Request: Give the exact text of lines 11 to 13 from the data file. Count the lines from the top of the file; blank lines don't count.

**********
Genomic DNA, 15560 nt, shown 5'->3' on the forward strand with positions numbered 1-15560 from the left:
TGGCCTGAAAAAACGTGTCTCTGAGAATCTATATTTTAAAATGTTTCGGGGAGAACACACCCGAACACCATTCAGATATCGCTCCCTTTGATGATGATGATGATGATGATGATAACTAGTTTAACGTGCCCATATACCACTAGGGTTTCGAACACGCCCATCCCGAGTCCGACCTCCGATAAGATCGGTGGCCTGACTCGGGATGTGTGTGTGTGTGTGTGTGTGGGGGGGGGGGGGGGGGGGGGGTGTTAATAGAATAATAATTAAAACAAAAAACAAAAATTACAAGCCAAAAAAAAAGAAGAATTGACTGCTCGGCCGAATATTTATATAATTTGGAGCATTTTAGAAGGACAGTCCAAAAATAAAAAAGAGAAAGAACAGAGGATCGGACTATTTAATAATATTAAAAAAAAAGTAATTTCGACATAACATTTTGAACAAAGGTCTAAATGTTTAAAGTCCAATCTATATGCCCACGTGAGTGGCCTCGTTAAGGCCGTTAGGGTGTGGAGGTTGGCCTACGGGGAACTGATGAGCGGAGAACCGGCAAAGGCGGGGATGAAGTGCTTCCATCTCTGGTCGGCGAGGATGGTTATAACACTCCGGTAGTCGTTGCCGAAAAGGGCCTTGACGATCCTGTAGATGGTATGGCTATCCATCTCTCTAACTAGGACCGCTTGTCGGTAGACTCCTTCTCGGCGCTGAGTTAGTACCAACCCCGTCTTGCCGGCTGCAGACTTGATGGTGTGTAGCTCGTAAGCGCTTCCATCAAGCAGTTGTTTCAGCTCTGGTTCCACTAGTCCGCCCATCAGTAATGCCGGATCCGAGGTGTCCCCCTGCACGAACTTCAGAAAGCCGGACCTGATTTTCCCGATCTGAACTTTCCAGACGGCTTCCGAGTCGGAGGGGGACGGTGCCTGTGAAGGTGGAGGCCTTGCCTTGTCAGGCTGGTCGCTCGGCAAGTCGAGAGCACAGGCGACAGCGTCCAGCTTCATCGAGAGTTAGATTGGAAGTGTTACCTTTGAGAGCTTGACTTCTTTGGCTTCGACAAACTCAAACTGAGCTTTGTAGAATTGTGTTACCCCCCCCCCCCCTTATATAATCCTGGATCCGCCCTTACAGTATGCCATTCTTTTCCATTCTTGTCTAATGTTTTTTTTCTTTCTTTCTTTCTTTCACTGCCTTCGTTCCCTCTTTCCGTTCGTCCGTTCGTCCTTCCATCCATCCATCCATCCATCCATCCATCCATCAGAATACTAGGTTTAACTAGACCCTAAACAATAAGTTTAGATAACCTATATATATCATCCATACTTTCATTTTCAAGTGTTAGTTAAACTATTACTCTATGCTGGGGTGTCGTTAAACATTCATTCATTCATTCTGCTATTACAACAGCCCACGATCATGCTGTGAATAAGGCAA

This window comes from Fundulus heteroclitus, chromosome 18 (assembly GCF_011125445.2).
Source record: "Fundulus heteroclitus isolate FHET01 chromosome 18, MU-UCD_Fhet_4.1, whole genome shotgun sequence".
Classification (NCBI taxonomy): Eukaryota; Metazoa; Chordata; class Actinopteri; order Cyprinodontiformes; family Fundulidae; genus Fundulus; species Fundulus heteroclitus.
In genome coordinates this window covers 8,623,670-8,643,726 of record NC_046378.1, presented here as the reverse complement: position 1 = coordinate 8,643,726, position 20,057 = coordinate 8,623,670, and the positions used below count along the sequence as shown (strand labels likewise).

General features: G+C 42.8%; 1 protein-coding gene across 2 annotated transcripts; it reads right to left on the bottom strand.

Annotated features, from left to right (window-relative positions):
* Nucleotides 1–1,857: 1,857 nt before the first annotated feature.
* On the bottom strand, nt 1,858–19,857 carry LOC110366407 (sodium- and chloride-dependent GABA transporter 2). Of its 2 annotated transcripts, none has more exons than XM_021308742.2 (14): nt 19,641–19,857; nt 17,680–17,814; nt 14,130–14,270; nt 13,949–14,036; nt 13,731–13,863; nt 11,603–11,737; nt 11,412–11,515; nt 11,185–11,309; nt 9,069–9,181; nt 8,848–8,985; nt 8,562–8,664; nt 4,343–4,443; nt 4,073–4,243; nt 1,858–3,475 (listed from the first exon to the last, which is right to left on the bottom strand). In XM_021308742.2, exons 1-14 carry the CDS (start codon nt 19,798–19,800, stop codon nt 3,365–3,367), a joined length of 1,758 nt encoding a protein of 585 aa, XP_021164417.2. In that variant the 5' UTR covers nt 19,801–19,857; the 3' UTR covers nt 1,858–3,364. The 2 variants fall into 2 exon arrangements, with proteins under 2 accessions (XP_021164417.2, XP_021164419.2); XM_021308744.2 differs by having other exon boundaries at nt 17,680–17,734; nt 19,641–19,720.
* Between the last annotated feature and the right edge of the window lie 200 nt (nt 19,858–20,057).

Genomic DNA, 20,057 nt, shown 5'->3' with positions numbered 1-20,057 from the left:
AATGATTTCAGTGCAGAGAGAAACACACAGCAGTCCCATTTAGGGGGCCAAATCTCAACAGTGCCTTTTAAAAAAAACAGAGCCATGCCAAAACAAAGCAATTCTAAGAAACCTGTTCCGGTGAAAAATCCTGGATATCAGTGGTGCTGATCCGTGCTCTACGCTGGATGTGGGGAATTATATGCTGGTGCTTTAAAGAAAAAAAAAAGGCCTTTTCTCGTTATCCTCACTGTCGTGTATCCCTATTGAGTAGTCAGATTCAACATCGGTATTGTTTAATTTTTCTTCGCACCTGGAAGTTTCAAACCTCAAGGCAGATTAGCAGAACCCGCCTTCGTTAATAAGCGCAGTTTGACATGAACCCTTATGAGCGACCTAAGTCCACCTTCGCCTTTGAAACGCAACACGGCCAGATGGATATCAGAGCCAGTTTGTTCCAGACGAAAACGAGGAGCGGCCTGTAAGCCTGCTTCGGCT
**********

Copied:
* Between the last annotated feature and the right edge of the window lie 200 nt (nt 19,858–20,057).

Genomic DNA, 20,057 nt, shown 5'->3' with positions numbered 1-20,057 from the left:
AATGATTTCAGTGCAGAGAGAAACACACAGCAGTCCCATTTAGGGGGCCAAATCTCAACAGTGCCTTTTAAAAAAAACAGAGCCATGCCAAAACAAAGCAATTCTAAGAAACCTGTTCCGGTGAAAAATCCTGGATATCAGTGGTGCTGATCCGTGCTCTACGCTGGATGTGGGGAATTATATGCTGGTGCTTTAAAGAAAAAAAAAAGGCCTTTTCTCGTTATCCTCACTGTCGTGTATCCCTATTGAGTAGTCAGATTCAACATCGGTATTGTTTAATTTTTCTTCGCACCTGGAAGTTTCAAACCTCAAGGCAGATTAGCAGAACCCGCCTTCGTTAATAAGCGCAGTTTGACATGAACCCTTATGAGCGACCTAAGTCCACCTTCGCCTTTGAAACGCAACACGGCCAGATGGATATCAGAGCCAGTTTGTTCCAGACGAAAACGAGGAGCGGCCTGTAAGCCTGCTTCGGCT